Traumatic Brain Injury Blog

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December 15, 2020

First Ever Meta-Analysis Supports the Effectiveness of Mindfulness-Based Interventions for Chronic Concussion Symptoms

For those not familiar with the term, a “meta-analysis” is a quantitative, formal, epidemiological study design used to systematically assess the results of previous research to derive conclusions about that body of research. Dr. Rebecca Acabchuk and her team at UConn’s Institute for Collaboration on Health, Intervention and Policy (InCHIP) have just published the first ever systematic review and meta-analysis on the “Therapeutic Effects of Meditation, Yoga and Mindfulness-Based Interventions for Chronic Symptoms of Mild Traumatic Brain Injury,” in Applied Psychology: Health and Well-Being, the journal of the International Association of Applied Psychology.

This topic was first introduced in this blog in 2014  and touched on more recently in our review of a Dartmouth study documenting the effectiveness of the “Love your Brain” Yoga program started by Vermont’s snowboarding celebrity Kevin Peace (who was recently featured as the key-note speaker at the annual Vermont Brain Association conference.) Read More

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September 17, 2020

Damage to the Brain’s Lymphatic System May Explain Why Some Patients Suffer More Serious Consequences from TBI

Studies over the last several years have shown that the lymphatic system serving the brain, located in the membranes covering the brain (the “meninges”) plays an important role in brain injury recovery.

As most people know, the lymphatic system helps to rid the body of toxins and waste, including the byproducts of the body’s immune response to injury. For brain injury this is sometimes described as “damage/danger-associated molecular patterns” – “DAMPs” – such as protein aggregates, necrotic cells, and cellular debris.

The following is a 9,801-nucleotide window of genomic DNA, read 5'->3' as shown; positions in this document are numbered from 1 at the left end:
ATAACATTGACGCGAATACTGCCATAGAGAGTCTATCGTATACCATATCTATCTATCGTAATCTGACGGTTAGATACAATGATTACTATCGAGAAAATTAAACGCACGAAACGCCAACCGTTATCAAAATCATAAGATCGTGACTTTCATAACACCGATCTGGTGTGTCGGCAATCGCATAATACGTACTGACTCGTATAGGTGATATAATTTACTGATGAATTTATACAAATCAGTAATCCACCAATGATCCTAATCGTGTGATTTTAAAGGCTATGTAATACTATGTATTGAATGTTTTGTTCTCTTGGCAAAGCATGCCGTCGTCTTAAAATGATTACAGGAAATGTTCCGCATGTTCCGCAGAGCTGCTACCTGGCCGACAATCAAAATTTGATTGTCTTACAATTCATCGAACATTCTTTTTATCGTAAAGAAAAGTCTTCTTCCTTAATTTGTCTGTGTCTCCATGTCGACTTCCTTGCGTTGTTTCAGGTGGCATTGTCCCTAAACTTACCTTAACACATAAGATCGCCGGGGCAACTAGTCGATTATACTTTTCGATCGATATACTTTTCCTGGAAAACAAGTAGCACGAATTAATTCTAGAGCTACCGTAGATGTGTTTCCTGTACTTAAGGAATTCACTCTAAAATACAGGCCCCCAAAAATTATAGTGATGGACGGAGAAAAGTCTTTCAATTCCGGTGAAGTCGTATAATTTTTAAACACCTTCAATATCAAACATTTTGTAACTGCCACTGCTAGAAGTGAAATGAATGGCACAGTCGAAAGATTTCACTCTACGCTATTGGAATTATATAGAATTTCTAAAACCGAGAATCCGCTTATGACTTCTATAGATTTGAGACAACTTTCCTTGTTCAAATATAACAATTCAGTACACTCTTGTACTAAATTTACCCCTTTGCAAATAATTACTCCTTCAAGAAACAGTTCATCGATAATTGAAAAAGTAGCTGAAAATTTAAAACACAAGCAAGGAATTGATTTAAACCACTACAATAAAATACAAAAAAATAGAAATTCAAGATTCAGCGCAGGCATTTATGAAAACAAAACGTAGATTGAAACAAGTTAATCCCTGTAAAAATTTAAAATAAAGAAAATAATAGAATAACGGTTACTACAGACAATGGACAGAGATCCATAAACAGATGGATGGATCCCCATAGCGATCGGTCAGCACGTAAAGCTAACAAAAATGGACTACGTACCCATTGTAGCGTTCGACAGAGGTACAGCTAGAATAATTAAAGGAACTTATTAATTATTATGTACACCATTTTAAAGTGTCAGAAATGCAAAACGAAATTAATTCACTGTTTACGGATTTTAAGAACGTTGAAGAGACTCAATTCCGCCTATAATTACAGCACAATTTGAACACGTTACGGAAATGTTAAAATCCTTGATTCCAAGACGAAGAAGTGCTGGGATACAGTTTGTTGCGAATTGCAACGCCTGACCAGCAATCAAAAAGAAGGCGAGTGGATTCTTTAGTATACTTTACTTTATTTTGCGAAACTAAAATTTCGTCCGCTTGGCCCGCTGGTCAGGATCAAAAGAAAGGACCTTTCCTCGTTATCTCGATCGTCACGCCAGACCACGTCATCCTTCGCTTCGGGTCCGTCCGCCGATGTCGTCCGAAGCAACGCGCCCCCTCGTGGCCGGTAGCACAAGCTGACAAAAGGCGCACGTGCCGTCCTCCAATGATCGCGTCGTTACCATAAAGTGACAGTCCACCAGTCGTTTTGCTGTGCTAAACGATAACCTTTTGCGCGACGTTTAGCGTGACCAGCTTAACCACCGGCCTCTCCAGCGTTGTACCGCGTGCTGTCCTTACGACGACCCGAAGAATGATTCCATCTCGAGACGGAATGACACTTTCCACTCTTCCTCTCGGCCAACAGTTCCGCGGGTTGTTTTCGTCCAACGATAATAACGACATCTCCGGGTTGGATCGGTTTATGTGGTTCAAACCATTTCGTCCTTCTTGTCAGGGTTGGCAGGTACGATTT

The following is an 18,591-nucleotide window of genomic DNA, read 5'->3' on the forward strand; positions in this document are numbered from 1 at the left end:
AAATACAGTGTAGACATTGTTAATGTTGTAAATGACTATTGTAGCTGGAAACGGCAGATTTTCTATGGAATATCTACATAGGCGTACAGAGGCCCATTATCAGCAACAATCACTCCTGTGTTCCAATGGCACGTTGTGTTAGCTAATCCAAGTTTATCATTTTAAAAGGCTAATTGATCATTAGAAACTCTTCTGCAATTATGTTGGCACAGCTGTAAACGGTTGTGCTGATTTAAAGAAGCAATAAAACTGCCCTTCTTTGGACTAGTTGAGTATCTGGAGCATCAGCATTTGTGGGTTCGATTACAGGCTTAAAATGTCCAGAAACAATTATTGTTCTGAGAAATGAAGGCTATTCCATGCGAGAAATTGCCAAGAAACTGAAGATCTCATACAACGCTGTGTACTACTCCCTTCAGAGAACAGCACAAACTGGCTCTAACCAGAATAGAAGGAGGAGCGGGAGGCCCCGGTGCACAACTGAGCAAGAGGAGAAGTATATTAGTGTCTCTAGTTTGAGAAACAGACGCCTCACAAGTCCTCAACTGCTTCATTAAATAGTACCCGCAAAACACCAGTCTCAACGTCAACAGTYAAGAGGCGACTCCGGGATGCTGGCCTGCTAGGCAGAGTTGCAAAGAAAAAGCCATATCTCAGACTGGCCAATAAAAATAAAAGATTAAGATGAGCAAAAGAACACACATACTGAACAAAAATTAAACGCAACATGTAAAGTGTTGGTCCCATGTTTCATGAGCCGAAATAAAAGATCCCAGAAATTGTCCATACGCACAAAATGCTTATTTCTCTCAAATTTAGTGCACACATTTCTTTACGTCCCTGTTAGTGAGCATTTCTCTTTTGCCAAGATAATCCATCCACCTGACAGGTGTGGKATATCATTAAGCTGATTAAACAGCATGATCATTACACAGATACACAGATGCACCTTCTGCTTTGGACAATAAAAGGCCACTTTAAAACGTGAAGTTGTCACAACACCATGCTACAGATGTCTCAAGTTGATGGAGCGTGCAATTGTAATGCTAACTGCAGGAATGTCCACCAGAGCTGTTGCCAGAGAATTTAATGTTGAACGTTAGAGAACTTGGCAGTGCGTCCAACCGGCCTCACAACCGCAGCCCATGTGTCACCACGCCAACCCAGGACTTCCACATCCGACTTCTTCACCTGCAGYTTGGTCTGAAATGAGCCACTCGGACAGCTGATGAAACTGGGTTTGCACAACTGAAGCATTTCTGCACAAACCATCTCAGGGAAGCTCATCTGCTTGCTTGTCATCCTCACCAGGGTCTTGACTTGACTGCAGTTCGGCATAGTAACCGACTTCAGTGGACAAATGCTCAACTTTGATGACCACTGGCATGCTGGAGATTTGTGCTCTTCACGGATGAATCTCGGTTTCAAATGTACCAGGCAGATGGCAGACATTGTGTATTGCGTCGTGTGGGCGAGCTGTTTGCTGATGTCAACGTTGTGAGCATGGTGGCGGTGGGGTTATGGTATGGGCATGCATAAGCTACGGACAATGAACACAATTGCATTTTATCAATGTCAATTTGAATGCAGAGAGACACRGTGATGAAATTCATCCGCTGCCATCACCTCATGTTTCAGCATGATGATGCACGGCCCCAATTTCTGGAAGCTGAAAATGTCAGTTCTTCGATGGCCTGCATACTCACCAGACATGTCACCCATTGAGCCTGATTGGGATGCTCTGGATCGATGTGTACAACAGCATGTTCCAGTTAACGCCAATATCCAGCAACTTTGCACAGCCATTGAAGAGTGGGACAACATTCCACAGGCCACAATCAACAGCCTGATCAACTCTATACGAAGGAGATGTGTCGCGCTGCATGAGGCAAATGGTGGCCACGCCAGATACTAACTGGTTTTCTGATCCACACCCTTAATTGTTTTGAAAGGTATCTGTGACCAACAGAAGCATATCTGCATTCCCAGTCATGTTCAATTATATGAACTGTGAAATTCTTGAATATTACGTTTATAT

Researchers at the University of Virginia, at the Center for Brain Immunology and Glia, have released an important study furthering our understanding of the role meningeal lymphatic dysfunction plays in causing some patients to suffer severe and long-lasting impairments following even a “mild” traumatic brain injury (TBI) and helps to explain why these injuries increase the risk for neurodegenerative problems such as Alzheimer’s, ALS and dementia. Read More

July 21, 2020

Study Shows Consistent Evidence of Axonal Injury Following A Single TBI For Years After Injury

American Academy of Neurology publishes an important study showing consistent evidence of axonal injury following a single TBI for years after injury using multiple measures, including a blood biomarker, MRI/DTI and volumetric analysis, and functional tests

On July 8, 2020 the American Academy of Neurology published an important study advancing our understanding of, and ability to diagnose, traumatic brain injury (TBI). The study, Shahim P, Politis A, van der Merwe A, et al. Time course and diagnostic utility of NfL, tau, GFAp, and UCH-L1 in subacute and chronic TBI was published online ahead of print, 2020 Jul 8 in Neurology. Funding for the study was provided by the National Institutes of Health and the Department of Defense (Center for Neuroscience and Regenerative Medicine.)

The authors of the study conclude as follows:

“ In summary, these findings suggest that a single mild to moderate TBI may cause long-term neuroaxonal degeneration and astrogliosis/activation.”

Read More

May 13, 2020

Emory Study Finds that Underdiagnosis of Mild Traumatic Brain Injury is a Pervasive Problem in the Emergency Setting